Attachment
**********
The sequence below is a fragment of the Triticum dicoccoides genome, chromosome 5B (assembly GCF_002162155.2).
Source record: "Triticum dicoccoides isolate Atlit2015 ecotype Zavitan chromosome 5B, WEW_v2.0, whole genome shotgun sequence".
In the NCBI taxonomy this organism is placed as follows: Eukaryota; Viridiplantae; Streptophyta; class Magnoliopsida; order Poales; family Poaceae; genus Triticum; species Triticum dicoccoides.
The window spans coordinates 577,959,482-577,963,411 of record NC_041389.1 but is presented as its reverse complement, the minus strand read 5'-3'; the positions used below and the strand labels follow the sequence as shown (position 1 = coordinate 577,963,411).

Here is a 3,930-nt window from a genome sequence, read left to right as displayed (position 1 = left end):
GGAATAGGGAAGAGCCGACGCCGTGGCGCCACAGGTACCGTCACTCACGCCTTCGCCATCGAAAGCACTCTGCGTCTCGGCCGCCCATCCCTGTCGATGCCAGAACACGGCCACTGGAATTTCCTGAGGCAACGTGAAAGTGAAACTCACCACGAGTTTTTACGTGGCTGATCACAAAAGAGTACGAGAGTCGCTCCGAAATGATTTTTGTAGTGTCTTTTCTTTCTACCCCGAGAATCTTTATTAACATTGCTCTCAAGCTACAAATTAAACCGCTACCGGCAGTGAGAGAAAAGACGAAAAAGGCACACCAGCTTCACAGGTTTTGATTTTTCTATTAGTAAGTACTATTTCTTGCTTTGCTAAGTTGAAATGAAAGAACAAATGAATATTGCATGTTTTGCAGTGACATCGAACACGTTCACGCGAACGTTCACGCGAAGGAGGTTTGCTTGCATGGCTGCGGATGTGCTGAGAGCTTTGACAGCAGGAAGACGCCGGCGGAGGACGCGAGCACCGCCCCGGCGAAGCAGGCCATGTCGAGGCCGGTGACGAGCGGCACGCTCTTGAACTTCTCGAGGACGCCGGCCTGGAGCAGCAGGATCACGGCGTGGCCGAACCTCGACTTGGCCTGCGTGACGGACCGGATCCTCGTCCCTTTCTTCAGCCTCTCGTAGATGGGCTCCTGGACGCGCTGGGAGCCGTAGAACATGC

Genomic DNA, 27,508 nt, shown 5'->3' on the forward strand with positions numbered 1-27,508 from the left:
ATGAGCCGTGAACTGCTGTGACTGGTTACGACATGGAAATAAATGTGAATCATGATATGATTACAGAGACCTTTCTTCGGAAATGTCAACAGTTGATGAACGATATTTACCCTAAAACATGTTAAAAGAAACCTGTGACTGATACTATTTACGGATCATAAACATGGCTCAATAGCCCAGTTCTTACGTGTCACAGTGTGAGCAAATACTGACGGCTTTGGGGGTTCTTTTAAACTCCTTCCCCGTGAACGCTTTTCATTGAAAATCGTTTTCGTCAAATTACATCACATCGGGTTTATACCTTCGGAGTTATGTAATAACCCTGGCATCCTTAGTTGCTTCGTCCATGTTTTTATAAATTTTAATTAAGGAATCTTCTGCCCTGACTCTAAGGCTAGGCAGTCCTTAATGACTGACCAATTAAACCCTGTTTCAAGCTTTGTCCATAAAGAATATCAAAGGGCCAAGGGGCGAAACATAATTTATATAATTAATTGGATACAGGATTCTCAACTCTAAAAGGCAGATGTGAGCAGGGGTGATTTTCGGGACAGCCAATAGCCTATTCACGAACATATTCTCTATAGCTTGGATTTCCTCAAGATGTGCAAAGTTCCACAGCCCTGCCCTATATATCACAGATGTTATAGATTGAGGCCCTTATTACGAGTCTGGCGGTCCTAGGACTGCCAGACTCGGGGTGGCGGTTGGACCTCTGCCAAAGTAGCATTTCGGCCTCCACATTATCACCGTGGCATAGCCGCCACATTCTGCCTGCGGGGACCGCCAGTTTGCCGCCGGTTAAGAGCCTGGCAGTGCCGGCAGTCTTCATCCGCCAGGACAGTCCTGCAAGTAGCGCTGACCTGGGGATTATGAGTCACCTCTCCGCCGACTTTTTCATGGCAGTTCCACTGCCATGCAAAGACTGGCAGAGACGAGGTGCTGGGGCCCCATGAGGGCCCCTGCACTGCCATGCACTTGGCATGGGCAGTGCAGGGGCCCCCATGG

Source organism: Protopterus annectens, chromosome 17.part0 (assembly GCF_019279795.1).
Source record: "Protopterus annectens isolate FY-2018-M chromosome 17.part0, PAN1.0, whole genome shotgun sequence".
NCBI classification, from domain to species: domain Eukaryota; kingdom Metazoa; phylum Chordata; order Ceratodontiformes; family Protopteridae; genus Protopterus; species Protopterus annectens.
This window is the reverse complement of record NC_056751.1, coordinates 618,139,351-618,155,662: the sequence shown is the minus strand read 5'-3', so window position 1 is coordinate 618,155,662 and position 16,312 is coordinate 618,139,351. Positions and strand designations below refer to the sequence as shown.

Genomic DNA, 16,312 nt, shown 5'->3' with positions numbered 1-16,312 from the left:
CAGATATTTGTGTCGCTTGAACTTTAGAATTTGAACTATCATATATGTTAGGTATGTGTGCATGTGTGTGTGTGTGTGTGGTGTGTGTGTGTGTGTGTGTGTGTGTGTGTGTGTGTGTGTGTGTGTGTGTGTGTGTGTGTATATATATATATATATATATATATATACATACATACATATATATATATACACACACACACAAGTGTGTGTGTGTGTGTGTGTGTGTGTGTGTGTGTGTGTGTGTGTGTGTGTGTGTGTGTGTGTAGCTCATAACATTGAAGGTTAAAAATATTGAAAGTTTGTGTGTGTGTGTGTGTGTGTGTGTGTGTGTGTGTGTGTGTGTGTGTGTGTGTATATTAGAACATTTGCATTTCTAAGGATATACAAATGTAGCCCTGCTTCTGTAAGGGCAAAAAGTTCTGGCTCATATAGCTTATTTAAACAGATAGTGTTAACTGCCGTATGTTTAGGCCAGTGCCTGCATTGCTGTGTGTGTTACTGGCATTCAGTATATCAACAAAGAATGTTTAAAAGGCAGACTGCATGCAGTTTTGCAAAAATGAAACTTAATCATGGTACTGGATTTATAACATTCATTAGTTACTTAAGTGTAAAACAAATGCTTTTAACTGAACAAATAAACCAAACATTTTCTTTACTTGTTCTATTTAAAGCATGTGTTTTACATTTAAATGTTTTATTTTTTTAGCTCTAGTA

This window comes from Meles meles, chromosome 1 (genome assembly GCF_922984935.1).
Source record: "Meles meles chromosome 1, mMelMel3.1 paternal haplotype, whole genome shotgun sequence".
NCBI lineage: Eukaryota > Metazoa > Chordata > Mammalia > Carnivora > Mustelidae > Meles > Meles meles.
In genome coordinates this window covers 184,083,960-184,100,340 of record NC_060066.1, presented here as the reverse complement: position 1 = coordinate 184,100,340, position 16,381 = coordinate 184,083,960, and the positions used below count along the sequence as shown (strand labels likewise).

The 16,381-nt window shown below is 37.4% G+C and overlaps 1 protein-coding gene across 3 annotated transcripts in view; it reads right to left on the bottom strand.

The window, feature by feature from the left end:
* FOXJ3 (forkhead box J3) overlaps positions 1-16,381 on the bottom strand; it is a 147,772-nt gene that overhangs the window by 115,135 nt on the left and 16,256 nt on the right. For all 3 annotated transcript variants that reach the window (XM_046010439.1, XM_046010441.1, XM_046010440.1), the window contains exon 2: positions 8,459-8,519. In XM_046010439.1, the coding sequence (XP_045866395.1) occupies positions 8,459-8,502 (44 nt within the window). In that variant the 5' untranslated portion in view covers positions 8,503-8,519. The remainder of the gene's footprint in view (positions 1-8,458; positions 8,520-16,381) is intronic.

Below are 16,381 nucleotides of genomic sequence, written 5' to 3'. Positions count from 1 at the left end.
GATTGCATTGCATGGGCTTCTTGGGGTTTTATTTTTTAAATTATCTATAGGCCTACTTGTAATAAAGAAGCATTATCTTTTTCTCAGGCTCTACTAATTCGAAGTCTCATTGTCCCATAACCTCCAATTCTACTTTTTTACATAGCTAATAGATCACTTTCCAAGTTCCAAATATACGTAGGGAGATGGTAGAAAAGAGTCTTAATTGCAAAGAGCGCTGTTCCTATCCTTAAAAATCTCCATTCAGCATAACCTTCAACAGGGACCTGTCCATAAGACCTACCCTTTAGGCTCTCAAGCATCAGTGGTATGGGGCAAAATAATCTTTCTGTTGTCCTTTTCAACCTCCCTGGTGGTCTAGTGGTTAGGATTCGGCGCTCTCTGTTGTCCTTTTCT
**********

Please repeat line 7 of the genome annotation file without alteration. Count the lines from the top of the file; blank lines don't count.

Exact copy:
Genomic DNA, 27,508 nt, shown 5'->3' on the forward strand with positions numbered 1-27,508 from the left: